At the grocery store today, Owen sat in the cart. It was a big cart with room for two children (very well-behaved children). Anyway, Owen wondered (as is usual these days): “WHY?”
“So someone could sit beside you.”
“Well, a friend, or a brother or a sister.”
Later on, we bought a brick of mild cheddar. Owen placed it on the seat beside him. “This is my brother,” he said.
Later still, the soap became his sister. At the cash, we bought his brother and sister. The woman in front of us had a two-year-old, a one-year-old, and a pregnant belly. I had Owen, soap, and cheese.
This is coming out all wrong, but I have a feeling that you, my clever readers, are catching on.
We’ve been sort of trying to have another child now since September. Sure, I’m older, but I thought it might take, you know, 4 months or something. My plan – ambitious, to be sure – was to have a baby some time in May or June, you know, to coincide with the end of the teaching term. I know people who have managed this before (oh, wait: me.) But this time, it’s just not sticking, taking, whatever it is “it” does. When Owen was just two, it seemed like everyone (strangers!) were asking me if we were going to have more children. And I would blush (because – um – are you asking if I’m having sex? Isn’t that private?) and say I hoped so and we’d leave it at that. The last people who asked us if we were having more children were the people whose house we’re buying. Lately, with Owen approaching 3, people seem to assume that we’re done: “Oh, so you have just the one child?” – like it’s some kind of “only child” mail-order choice we’ve made.
A well-meaning woman who came to our garage sale last week said she had “pumped out” another one in some particular month because it would be easier to get daycare that way. I mentioned that we had been trying, and she said “Oh! I wish I could lend you my body.” (and I was a little horrified, though I know she meant well).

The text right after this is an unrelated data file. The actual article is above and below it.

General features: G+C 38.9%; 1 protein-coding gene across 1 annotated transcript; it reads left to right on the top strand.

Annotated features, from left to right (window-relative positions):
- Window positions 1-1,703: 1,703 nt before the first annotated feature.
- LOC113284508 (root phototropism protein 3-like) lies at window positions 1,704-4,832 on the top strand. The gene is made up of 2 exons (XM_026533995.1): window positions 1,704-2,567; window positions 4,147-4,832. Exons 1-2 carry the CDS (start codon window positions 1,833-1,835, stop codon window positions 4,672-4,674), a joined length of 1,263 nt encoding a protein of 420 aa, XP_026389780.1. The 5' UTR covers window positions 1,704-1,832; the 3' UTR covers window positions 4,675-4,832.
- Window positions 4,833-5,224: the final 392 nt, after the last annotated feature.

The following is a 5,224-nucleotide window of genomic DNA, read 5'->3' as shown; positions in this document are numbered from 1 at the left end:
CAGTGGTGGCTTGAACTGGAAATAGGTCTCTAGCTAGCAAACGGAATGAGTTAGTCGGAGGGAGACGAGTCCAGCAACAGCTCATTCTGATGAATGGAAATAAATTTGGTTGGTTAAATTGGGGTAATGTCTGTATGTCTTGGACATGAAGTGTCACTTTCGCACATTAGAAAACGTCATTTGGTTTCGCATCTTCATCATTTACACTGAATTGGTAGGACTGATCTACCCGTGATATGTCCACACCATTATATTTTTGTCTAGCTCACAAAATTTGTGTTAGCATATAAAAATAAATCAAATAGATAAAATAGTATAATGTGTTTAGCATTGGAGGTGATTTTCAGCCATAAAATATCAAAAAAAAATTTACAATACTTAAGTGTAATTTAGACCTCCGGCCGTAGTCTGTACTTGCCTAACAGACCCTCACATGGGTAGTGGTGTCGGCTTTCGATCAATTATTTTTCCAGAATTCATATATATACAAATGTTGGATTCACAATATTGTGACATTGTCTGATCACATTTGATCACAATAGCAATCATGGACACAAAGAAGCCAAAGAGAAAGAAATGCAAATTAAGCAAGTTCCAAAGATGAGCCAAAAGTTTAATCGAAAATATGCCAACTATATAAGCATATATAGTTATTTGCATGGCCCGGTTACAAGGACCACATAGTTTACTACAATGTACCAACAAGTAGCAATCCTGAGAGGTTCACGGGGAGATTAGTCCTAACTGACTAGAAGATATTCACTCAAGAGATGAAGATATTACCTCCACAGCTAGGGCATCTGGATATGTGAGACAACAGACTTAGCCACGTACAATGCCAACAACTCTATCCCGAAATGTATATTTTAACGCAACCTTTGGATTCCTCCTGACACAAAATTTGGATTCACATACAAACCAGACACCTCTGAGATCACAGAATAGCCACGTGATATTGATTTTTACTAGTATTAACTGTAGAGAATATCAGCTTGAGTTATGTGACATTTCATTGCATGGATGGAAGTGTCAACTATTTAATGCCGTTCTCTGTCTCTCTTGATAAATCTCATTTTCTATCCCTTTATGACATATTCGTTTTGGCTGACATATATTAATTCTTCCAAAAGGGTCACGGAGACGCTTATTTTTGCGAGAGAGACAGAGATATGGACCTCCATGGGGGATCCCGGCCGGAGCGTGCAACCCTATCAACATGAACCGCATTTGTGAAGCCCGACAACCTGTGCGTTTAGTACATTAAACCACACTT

Don’t get me wrong: I’m not sad, or traumatized, or despairing. I have one beautiful, healthy child, and if that’s all I get, that’s pretty great. I haven’t suffered the heartbreak of miscarriage. I haven’t been pronounced infertile.
Speaking of infertility, a couple of months ago I went to a bookstore to kill some time and thought I would look up infertility issues – just to see. So (obviously?) I went to the pregnancy and babies section. I scanned the shelves and found books on feeding your children like the French (no snacks), baby-wearing-till-three, and the dangers of herbal tea. The “getting pregnant” books? Not there. No. I finally found them in the women’s health section, next to breast cancer and varicose veins. Seriously? Infertility isn’t a sickness. It’s just an absence, no?
We haven’t even been trying for a year, yet, so who knows. But I am beginning to realize a number of things: how miraculous a baby really is (funny how I didn’t get that last time); how surprisingly mysterious the workings of one’s body can be; and how very much I want this, despite having arrived at a stage where Owen is a walking, talking, potty-trained (!), self-reliant person. Why do I want to put myself through the sleeplessness and why-are-you-crying-please-stop-crying phase? I think it’s because I want Owen to have a sibling, an ally, a partner-in-crime. I love big families. Ideally, I think the kids should outnumber the parents. I may not be able to offer Owen strength in numbers but, like I’ve told him before, I will try (with a little help from Duncan, obviously).
In the meantime, he has brother-cheddar and sister-soap.